Woman suffering with tinnitus and grimacing laying down in bed pressing a gray pillow to her ears.

The buzzing in your ear keeps getting worse. It began quietly enough, one of those “is it really there” sort of situations. But after spending all day at the construction site (for work), you’ve realized just how loud (and how persistent) that buzzing has become. Sometimes, it sounds like ringing or other noises. You don’t know if you should contact us or how ringing in your ears could even be managed.

The origin of your tinnitus symptoms will greatly establish what approach will be most appropriate for you. But there are certain common threads that can help you prepare for your own tinnitus therapy.

There are a couple of different types of tinnitus

Tinnitus is extremely common. There can be numerous causes for the ringing (or whatever tinnitus noises you’re hearing). That’s why tinnitus is often split into two categories in terms of treatment:

  • Medical Tinnitus: Inherent medical issues, including ear infections, excessive earwax, a growth, or other medical issues, can be the cause of tinnitus. Medical providers will usually try to treat the underlying problem as their first priority.
  • Non-Medical Tinnitus: Tinnitus that is caused by hearing damage or hearing loss is usually referred to as “non-medical” tinnitus. Over time, exposure to harmful noise (like the noise at your construction site) can cause persistent, severe, and chronic tinnitus. It’s usually very challenging to treat non-medical tinnitus.

The type of tinnitus you have, and the root cause of the hearing affliction, will establish the best ways to manage those symptoms.

Treatments for medical tinnitus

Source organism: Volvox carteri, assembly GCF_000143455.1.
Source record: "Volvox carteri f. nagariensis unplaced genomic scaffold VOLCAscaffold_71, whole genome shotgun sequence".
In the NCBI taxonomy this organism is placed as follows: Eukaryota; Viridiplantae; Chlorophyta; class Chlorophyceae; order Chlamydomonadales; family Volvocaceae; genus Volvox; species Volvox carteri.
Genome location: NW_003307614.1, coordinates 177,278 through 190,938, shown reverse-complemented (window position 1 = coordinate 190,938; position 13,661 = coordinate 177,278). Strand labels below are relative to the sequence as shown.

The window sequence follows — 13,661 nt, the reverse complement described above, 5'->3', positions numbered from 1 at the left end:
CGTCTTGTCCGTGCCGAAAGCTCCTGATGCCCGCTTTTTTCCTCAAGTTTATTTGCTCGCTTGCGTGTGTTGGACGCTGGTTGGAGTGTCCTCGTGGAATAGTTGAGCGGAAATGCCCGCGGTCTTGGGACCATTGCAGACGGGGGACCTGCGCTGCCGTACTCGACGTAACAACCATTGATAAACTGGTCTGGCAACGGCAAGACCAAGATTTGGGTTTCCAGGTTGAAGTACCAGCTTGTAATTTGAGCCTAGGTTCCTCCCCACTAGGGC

Your medical tinnitus symptoms will typically clear up when the root medical problem is treated. Here are a few treatments for medical tinnitus:

  • Surgery: When your tinnitus is related to a tumor or other growth, doctors may do surgery to remove the mass that is causing your tinnitus, especially if your symptoms are diminishing your quality of life.
  • Antibiotics: If your tinnitus is a result of an ear infection (that is, a bacterial ear infection), your doctor may prescribe antibiotics. Once the infection clears up, it’s likely that your hearing will return to normal.
  • Hydrocortisone: Not all infections can be treated with antibiotics. Viral infections, for instance, never respond to antibiotic solutions. Hydrocortisone might be prescribed in these situations to treat other symptoms.

You’ll want to make an appointment to get a consultation so we customize a tinnitus treatment plan, particularly if you’re coping with medical tinnitus.

Treatments for non-medical tinnitus

In general, medical tinnitus is much easier to diagnose and manage than non-medical tinnitus. There’s usually no cure for non-medical tinnitus (particularly in situations where the tinnitus is a result of hearing damage). Treatments, instead focus on alleviating symptoms and improving the quality of life.

  • Noise-masking devices: These devices mask your tinnitus noises by generating enough white noise to allow the buzzing or ringing to fade into the background. These devices can be attenuated to produce certain sounds created to offset your tinnitus symptoms.
  • Hearing aids: If your tinnitus turns out to be more dominant as your hearing wanes, a hearing aid could help you manage the symptoms of both ailments. When you have hearing impairment everything externally becomes quieter and that can make your tinnitus sounds seem louder. A hearing aid can help mask the sound of your tinnitus by raising the volume of everything else.
  • Medications: Tinnitus is in some cases treated with experimental medication. For instance, steroids and anti-anxiety medication combinations can sometimes help minimize tinnitus symptoms. However, you’ll want to talk to us before making any decisions about medications.
  • Cognitive-behavioral therapy: You can get training that will help you learn to disregard your tinnitus sounds. Cognitive-behavioral therapy is a widely used strategy created to help you achieve just that.

Find what works

For most of us, it won’t be immediately clear what’s triggering our tinnitus, so it’s likely you’ll have to attempt numerous approaches in order to effectively treat your own hearing problems. In most situations, tinnitus can’t be cured. But there are many treatments available. Finding the right one for you is the trick.

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The site information is for educational and informational purposes only and does not constitute medical advice. To receive personalized advice or treatment, schedule an appointment.